The Net marks its birthday, again

According to one Net pioneer, the Internet celebrated its "most logical" 20th birthday on New Year's Day--barely three months after its 33rd birthday.

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According to one Net pioneer, the Internet celebrated its "most logical" 20th birthday on New Year's Day--barely three months after its 33rd birthday.

A posting this week from Bob Braden on an influential mailing list states that the most logical origin of the Internet is Jan. 1, 1983, "when the ARPAnet officially switched from the NCP protocol to TCP/IP."

Braden, who posted the claim on a mailing list of the Internet Engineering Task Force, was a member of the research group that worked on the TCP protocol.

There are others who put the age of the Internet much earlier. On Sept. 24, 1999, a group of Internet luminaries gathered at a private estate in the San Francisco suburb of Atherton to mark the 30th anniversary of the Net.

Settling on an exact date is likely to prove contentious, and the Internet is not the only technical entity suffering from vintage vagueness. E-mail also lacks an exact date of birth.

Ray Tomlinson, the American engineer considered the "father of e-mail," can't quite recall when the first message was sent, what it said, or even who the recipient was.

Tomlinson had gotten around the difficulties with existing methods of exchanging data by creating remote personal mailboxes that could send and receive messages via a computer network. He also conceived the use of the now-famous "@" symbol to ensure a message was sent to a designated recipient.

And then there is the smiley. In September, a Microsoft researcher claimed to have dug up a record of the first smiley--that combination of characters used to denote a happy face. The rediscovery by Mike Jones who works in the Systems and Networking Research Group at Microsoft appeared to reveal that the emoticon was approaching its 20th birthday.

However, other claims have since dated the smiley earlier. The one that Jones found was posted in a bulletin board discussion at Carnegie Mellon University by Scott E. Fahlman on Sept. 19, 1982.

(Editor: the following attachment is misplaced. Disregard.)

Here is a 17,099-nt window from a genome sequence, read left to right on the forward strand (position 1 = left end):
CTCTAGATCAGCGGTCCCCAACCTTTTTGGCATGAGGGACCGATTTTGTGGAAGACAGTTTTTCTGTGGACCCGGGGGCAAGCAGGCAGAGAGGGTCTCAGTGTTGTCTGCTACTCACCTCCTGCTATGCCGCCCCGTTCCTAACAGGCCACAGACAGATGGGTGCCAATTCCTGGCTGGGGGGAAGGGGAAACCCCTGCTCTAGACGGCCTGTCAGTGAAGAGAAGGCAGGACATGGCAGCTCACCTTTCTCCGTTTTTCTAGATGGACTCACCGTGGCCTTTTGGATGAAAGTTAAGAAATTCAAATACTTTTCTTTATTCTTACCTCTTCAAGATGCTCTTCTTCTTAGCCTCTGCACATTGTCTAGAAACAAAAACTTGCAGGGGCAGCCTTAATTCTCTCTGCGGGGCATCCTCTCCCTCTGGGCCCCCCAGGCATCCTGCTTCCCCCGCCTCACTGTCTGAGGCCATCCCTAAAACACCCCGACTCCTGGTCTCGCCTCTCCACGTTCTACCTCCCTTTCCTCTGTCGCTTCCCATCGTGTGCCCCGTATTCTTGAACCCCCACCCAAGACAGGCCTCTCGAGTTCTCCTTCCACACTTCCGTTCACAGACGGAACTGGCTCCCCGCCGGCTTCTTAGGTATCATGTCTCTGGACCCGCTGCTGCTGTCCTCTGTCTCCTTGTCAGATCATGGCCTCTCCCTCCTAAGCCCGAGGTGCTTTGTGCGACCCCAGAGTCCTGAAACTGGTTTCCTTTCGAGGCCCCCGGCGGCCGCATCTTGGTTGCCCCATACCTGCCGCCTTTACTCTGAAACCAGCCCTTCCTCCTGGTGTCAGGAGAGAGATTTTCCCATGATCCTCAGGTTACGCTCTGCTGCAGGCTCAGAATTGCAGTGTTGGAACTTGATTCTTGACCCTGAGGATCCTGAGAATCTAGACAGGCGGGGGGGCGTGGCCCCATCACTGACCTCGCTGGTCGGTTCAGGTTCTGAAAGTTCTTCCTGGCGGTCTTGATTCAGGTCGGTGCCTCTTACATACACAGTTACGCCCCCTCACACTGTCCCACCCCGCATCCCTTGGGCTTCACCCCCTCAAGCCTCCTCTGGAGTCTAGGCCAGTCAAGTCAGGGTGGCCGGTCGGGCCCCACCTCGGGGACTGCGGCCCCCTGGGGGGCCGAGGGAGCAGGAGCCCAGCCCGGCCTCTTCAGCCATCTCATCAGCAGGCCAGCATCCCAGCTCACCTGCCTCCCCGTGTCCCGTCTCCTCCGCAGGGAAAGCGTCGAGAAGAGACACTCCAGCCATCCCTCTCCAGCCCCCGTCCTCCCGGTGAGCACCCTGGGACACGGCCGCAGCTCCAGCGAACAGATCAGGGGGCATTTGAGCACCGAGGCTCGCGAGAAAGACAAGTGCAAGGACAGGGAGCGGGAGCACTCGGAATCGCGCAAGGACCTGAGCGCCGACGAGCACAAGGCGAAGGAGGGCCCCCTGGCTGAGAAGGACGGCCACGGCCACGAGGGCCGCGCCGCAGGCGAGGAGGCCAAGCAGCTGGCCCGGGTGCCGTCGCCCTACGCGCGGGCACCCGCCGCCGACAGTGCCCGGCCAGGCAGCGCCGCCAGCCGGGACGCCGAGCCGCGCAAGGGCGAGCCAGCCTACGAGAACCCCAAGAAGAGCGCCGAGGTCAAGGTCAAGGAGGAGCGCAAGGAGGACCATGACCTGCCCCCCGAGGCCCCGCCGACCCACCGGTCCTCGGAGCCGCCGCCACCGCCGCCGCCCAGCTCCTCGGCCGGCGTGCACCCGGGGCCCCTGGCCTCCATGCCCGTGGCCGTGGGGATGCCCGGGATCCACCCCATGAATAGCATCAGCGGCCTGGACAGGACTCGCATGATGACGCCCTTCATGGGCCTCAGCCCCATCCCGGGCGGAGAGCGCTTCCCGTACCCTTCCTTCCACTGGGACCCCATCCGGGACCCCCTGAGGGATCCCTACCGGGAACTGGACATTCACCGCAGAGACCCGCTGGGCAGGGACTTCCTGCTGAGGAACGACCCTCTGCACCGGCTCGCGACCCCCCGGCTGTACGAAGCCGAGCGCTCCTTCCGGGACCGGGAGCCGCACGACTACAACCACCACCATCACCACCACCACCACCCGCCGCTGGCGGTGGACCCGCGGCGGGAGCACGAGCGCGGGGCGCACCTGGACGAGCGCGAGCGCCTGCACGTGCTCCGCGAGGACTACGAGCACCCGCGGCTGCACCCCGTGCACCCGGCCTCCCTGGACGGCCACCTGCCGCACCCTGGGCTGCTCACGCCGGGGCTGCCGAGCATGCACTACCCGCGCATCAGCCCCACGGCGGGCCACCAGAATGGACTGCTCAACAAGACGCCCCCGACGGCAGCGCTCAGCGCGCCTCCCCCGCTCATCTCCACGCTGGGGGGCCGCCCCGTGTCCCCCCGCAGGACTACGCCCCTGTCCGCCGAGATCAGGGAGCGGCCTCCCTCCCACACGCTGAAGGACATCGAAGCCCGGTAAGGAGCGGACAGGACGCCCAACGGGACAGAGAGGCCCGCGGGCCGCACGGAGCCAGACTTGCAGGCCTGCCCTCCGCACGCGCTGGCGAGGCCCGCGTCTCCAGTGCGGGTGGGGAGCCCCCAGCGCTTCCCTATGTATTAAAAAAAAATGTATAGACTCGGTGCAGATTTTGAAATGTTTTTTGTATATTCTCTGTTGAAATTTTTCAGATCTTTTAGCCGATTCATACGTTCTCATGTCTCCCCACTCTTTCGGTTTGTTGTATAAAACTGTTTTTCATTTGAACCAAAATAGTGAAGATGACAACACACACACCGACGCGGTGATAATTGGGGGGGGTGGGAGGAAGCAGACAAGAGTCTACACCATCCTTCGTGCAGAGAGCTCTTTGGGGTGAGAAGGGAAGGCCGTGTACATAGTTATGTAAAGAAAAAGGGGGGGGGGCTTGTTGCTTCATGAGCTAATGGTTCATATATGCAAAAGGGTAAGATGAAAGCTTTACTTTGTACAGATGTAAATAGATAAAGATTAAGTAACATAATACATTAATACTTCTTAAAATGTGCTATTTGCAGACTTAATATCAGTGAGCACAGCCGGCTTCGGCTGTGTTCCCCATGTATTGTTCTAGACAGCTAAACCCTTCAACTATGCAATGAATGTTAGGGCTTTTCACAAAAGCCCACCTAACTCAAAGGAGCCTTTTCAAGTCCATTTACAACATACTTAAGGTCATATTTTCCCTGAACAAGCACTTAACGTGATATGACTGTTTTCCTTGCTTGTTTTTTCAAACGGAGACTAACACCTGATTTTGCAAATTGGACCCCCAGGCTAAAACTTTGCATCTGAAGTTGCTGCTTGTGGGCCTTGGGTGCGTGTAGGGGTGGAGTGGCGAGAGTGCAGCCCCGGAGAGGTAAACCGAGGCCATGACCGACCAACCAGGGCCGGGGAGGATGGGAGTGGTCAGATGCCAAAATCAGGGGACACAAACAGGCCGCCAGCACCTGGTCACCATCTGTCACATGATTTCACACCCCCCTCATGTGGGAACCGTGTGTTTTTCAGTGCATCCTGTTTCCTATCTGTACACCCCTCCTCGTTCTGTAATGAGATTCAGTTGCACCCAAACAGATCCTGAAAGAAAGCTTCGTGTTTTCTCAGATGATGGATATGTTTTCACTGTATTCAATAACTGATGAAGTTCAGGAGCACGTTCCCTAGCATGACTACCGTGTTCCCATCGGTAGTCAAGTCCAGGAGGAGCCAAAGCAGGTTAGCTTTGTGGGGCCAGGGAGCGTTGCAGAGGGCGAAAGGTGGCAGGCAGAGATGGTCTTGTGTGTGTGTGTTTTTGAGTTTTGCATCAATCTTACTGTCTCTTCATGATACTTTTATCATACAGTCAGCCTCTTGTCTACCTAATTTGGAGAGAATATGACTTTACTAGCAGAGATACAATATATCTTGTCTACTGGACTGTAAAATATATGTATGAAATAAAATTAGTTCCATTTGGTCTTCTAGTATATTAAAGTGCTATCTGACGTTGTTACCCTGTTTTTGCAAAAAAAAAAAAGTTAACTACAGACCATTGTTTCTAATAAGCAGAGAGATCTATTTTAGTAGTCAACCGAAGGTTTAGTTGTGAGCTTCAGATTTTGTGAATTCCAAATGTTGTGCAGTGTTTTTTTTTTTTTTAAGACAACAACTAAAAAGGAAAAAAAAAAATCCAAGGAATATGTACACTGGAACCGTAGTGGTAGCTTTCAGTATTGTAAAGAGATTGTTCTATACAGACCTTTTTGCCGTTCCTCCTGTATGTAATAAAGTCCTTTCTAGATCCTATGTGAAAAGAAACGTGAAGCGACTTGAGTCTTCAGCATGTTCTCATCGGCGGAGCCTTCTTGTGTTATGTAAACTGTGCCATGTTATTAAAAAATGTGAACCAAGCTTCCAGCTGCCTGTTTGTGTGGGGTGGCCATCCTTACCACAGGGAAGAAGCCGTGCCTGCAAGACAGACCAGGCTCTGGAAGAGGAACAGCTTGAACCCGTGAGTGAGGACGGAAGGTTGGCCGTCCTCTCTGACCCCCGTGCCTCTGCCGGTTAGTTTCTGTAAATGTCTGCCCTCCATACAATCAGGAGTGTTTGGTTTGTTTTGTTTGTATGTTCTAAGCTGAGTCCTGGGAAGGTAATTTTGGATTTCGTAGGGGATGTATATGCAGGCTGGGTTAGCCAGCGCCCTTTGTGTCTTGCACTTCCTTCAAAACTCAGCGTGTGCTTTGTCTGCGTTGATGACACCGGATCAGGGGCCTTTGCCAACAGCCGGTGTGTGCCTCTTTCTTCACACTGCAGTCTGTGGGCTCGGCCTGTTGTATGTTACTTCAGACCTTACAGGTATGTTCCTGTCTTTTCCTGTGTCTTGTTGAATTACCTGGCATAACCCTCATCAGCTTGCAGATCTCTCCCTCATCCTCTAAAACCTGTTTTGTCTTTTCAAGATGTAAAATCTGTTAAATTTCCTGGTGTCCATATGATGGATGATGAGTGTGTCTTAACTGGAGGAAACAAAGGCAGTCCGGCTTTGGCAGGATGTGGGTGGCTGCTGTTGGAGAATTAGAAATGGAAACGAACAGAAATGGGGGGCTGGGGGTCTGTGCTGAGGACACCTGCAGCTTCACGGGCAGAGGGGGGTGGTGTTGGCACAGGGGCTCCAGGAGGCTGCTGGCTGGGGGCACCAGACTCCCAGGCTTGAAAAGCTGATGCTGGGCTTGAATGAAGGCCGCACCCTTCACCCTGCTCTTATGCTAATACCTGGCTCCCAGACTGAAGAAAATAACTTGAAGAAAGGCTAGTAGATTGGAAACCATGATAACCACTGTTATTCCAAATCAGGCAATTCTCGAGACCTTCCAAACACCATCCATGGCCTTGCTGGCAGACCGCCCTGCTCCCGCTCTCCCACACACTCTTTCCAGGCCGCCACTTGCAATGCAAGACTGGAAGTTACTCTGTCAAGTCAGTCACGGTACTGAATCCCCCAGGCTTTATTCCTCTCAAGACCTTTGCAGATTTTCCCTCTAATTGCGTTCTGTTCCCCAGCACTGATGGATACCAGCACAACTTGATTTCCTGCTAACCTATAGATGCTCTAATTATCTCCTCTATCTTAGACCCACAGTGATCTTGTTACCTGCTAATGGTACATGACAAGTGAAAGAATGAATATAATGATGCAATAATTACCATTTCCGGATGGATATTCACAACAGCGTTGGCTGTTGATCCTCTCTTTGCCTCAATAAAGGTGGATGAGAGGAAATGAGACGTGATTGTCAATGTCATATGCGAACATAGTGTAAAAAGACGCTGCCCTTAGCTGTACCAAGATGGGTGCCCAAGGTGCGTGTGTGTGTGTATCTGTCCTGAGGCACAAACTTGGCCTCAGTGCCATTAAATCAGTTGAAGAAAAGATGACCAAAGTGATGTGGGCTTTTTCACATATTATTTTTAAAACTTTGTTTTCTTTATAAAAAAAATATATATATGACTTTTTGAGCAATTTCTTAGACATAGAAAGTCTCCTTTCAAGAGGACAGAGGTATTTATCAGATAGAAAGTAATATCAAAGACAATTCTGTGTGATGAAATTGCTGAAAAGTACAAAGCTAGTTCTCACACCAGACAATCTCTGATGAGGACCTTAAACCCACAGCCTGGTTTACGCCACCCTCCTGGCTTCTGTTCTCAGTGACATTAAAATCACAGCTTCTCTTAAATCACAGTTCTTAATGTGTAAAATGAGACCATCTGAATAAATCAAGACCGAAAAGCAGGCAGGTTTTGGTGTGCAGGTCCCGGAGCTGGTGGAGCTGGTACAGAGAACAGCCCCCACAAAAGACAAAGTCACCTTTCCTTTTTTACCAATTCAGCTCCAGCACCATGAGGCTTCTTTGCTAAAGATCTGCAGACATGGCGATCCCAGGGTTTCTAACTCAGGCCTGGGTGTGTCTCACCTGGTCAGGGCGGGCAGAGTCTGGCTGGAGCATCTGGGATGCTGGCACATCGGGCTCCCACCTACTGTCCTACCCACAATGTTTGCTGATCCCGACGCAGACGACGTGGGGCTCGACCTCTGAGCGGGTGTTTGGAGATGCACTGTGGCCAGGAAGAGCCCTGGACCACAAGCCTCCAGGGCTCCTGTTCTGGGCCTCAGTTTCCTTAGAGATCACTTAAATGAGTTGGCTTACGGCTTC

But according to computer applications consultant Charles Herbert, the smiley showed its face sometime earlier. In 1974, Herbert ran a company called Renaissance Computing, which had a contract with Intel to provide programming services to help develop a wafer lot control system, Herbert said. As part of the work, Renaissance Computing submitted yield analysis reports to Intel.

"If the yields were within acceptable ranges, Bob (Meyer, who died in 1994,) put a smiley face on the report. If not, there was a frown," said Herbert. "I believe that Bob Meyer may have used the smiley face first."

Others say the smiley is even older.

According to Brian Dear, who is writing a book on the PLATO system, which began life in 1960 as a solution to delivering individualized instruction to students in schools and universities across the United States, emoticons were regularly used on that system, although in a slightly different way.

"On the PLATO system, emoticons were much richer--made using multiple characters displayed on top of each other," Dear said. "It was possible to type, say, a single character, then press shift-space (which moved the cursor exactly one space backwards), then type another character. The second would display on top of the first. You could keep doing this for multiple characters and create many different faces, beer glasses, martini glasses, all kinds of things. And people peppered their e-mails and (PLATO's newsgroups) postings with them all the time."

Others have noted that emoticons were regularly used in teletype transmissions during the early 1960s.

ZDNet UK's Matt Loney reported from London.